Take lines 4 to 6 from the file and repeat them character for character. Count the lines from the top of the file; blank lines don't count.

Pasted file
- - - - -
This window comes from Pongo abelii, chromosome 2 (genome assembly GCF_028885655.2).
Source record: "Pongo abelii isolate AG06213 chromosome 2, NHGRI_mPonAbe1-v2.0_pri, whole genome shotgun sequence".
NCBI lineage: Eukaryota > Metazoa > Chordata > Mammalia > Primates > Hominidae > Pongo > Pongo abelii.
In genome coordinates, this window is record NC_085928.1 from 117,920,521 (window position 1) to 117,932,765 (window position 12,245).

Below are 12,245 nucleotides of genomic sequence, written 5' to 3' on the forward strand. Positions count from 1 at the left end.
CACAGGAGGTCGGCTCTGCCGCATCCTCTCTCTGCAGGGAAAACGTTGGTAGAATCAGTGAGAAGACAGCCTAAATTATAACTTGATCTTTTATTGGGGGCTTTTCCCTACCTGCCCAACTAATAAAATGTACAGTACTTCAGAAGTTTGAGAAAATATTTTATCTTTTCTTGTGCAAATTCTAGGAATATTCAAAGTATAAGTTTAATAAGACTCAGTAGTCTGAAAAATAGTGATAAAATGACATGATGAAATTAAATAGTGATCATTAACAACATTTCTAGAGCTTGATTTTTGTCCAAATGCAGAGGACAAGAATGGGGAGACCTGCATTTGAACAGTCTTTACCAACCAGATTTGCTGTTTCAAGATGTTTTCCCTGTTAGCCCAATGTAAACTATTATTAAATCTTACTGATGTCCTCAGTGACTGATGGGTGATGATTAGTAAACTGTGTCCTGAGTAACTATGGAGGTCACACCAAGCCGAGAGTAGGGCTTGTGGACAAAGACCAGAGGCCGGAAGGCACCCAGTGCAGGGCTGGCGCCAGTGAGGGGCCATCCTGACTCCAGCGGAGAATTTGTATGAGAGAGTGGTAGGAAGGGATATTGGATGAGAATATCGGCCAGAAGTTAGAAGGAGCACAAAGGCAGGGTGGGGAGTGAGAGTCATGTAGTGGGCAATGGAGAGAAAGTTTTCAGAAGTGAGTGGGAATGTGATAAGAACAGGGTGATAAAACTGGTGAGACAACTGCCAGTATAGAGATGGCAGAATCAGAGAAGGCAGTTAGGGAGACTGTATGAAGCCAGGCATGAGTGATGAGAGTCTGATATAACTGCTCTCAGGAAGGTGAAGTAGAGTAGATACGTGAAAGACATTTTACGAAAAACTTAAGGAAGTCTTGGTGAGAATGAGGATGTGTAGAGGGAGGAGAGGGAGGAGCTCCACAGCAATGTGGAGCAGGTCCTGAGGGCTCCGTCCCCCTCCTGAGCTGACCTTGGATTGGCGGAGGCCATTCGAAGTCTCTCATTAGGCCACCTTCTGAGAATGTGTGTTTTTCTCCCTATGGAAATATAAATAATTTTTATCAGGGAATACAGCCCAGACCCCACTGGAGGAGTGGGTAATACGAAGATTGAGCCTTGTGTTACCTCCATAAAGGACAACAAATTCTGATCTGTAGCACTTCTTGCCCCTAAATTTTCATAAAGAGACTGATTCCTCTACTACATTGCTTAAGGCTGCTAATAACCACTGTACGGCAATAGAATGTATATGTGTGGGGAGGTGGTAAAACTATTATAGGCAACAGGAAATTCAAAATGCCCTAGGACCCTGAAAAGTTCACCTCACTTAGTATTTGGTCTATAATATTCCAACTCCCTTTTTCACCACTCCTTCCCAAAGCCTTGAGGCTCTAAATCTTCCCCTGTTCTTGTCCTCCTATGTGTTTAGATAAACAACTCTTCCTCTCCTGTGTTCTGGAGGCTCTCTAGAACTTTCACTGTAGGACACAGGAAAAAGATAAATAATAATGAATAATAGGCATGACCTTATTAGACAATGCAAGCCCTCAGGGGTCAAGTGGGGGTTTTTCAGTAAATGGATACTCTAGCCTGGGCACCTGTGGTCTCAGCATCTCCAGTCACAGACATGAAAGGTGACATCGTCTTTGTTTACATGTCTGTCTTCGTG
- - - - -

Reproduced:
In genome coordinates, this window is record NC_085928.1 from 117,920,521 (window position 1) to 117,932,765 (window position 12,245).

Below are 12,245 nucleotides of genomic sequence, written 5' to 3' on the forward strand. Positions count from 1 at the left end.
CACAGGAGGTCGGCTCTGCCGCATCCTCTCTCTGCAGGGAAAACGTTGGTAGAATCAGTGAGAAGACAGCCTAAATTATAACTTGATCTTTTATTGGGGGCTTTTCCCTACCTGCCCAACTAATAAAATGTACAGTACTTCAGAAGTTTGAGAAAATATTTTATCTTTTCTTGTGCAAATTCTAGGAATATTCAAAGTATAAGTTTAATAAGACTCAGTAGTCTGAAAAATAGTGATAAAATGACATGATGAAATTAAATAGTGATCATTAACAACATTTCTAGAGCTTGATTTTTGTCCAAATGCAGAGGACAAGAATGGGGAGACCTGCATTTGAACAGTCTTTACCAACCAGATTTGCTGTTTCAAGATGTTTTCCCTGTTAGCCCAATGTAAACTATTATTAAATCTTACTGATGTCCTCAGTGACTGATGGGTGATGATTAGTAAACTGTGTCCTGAGTAACTATGGAGGTCACACCAAGCCGAGAGTAGGGCTTGTGGACAAAGACCAGAGGCCGGAAGGCACCCAGTGCAGGGCTGGCGCCAGTGAGGGGCCATCCTGACTCCAGCGGAGAATTTGTATGAGAGAGTGGTAGGAAGGGATATTGGATGAGAATATCGGCCAGAAGTTAGAAGGAGCACAAAGGCAGGGTGGGGAGTGAGAGTCATGTAGTGGGCAATGGAGAGAAAGTTTTCAGAAGTGAGTGGGAATGTGATAAGAACAGGGTGATAAAACTGGTGAGACAACTGCCAGTATAGAGATGGCAGAATCAGAGAAGGCAGTTAGGGAGACTGTATGAAGCCAGGCATGAGTGATGAGAGTCTGATATAACTGCTCTCAGGAAGGTGAAGTAGAGTAGATACGTGAAAGACATTTTACGAAAAACTTAAGGAAGTCTTGGTGAGAATGAGGATGTGTAGAGGGAGGAGAGGGAGGAGCTCCACAGCAATGTGGAGCAGGTCCTGAGGGCTCCGTCCCCCTCCTGAGCTGACCTTGGATTGGCGGAGGCCATTCGAAGTCTCTCATTAGGCCACCTTCTGAGAATGTGTGTTTTTCTCCCTATGGAAATATAAATAATTTTTATCAGGGAATACAGCCCAGACCCCACTGGAGGAGTGGGTAATACGAAGATTGAGCCTTGTGTTACCTCCATAAAGGACAACAAATTCTGATCTGTAGCACTTCTTGCCCCTAAATTTTCATAAAGAGACTGATTCCTCTACTACATTGCTTAAGGCTGCTAATAACCACTGTACGGCAATAGAATGTATATGTGTGGGGAGGTGGTAAAACTATTATAGGCAACAGGAAATTCAAAATGCCCTAGGACCCTGAAAAGTTCACCTCACTTAGTATTTGGTCTATAATATTCCAACTCCCTTTTTCACCACTCCTTCCCAAAGCCTTGAGGCTCTAAATCTTCCCCTGTTCTTGTCCTCCTATGTGTTTAGATAAACAACTCTTCCTCTCCTGTGTTCTGGAGGCTCTCTAGAACTTTCACTGTAGGACACAGGAAAAAGATAAATAATAATGAATAATAGGCATGACCTTATTAGACAATGCAAGCCCTCAGGGGTCAAGTGGGGGTTTTTCAGTAAATGGATACTCTAGCCTGGGCACCTGTGGTCTCAGCATCTCCAGTCACAGACATGAAAGGTGACATCGTCTTTGTTTACATGTCTGTCTTCGTG